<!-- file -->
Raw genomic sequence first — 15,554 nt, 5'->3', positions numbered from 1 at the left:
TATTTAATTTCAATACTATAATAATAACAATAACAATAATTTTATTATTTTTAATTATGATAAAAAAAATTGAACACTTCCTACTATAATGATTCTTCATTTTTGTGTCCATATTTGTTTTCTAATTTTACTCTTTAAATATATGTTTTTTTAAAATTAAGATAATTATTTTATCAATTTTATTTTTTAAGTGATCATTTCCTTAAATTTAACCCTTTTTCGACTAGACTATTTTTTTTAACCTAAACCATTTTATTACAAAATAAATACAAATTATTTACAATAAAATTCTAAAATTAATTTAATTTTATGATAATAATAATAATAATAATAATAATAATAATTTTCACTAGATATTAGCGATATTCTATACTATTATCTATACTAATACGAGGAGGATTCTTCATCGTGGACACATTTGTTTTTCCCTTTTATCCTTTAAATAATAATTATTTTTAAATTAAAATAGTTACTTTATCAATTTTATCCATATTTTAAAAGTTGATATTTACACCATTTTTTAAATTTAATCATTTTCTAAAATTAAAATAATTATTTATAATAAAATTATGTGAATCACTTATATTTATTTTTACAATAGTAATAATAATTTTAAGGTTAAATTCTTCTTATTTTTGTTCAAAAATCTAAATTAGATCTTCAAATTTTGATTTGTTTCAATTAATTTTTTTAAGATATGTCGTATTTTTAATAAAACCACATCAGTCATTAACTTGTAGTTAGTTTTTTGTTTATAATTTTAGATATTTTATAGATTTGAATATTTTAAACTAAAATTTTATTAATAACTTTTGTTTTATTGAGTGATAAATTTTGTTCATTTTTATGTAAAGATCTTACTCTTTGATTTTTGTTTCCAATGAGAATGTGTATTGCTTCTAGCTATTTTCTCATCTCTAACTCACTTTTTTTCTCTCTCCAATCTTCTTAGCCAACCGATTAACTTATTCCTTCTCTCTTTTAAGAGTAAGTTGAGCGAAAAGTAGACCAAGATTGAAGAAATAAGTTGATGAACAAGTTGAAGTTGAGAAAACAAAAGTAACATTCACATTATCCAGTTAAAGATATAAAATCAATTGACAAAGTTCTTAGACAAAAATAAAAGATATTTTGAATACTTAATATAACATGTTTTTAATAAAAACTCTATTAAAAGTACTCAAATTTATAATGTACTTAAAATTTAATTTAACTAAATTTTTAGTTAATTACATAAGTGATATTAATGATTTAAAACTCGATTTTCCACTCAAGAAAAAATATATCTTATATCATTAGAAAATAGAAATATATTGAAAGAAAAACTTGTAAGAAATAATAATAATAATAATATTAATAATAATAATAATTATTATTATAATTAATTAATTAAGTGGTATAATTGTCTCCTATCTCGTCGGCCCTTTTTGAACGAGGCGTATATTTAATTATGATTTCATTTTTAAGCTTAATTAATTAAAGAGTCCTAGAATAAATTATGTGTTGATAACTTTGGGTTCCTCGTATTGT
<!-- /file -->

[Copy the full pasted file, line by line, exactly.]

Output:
Raw genomic sequence first — 15,554 nt, 5'->3', positions numbered from 1 at the left:
TATTTAATTTCAATACTATAATAATAACAATAACAATAATTTTATTATTTTTAATTATGATAAAAAAAATTGAACACTTCCTACTATAATGATTCTTCATTTTTGTGTCCATATTTGTTTTCTAATTTTACTCTTTAAATATATGTTTTTTTAAAATTAAGATAATTATTTTATCAATTTTATTTTTTAAGTGATCATTTCCTTAAATTTAACCCTTTTTCGACTAGACTATTTTTTTTAACCTAAACCATTTTATTACAAAATAAATACAAATTATTTACAATAAAATTCTAAAATTAATTTAATTTTATGATAATAATAATAATAATAATAATAATAATAATTTTCACTAGATATTAGCGATATTCTATACTATTATCTATACTAATACGAGGAGGATTCTTCATCGTGGACACATTTGTTTTTCCCTTTTATCCTTTAAATAATAATTATTTTTAAATTAAAATAGTTACTTTATCAATTTTATCCATATTTTAAAAGTTGATATTTACACCATTTTTTAAATTTAATCATTTTCTAAAATTAAAATAATTATTTATAATAAAATTATGTGAATCACTTATATTTATTTTTACAATAGTAATAATAATTTTAAGGTTAAATTCTTCTTATTTTTGTTCAAAAATCTAAATTAGATCTTCAAATTTTGATTTGTTTCAATTAATTTTTTTAAGATATGTCGTATTTTTAATAAAACCACATCAGTCATTAACTTGTAGTTAGTTTTTTGTTTATAATTTTAGATATTTTATAGATTTGAATATTTTAAACTAAAATTTTATTAATAACTTTTGTTTTATTGAGTGATAAATTTTGTTCATTTTTATGTAAAGATCTTACTCTTTGATTTTTGTTTCCAATGAGAATGTGTATTGCTTCTAGCTATTTTCTCATCTCTAACTCACTTTTTTTCTCTCTCCAATCTTCTTAGCCAACCGATTAACTTATTCCTTCTCTCTTTTAAGAGTAAGTTGAGCGAAAAGTAGACCAAGATTGAAGAAATAAGTTGATGAACAAGTTGAAGTTGAGAAAACAAAAGTAACATTCACATTATCCAGTTAAAGATATAAAATCAATTGACAAAGTTCTTAGACAAAAATAAAAGATATTTTGAATACTTAATATAACATGTTTTTAATAAAAACTCTATTAAAAGTACTCAAATTTATAATGTACTTAAAATTTAATTTAACTAAATTTTTAGTTAATTACATAAGTGATATTAATGATTTAAAACTCGATTTTCCACTCAAGAAAAAATATATCTTATATCATTAGAAAATAGAAATATATTGAAAGAAAAACTTGTAAGAAATAATAATAATAATAATATTAATAATAATAATAATTATTATTATAATTAATTAATTAAGTGGTATAATTGTCTCCTATCTCGTCGGCCCTTTTTGAACGAGGCGTATATTTAATTATGATTTCATTTTTAAGCTTAATTAATTAAAGAGTCCTAGAATAAATTATGTGTTGATAACTTTGGGTTCCTCGTATTGT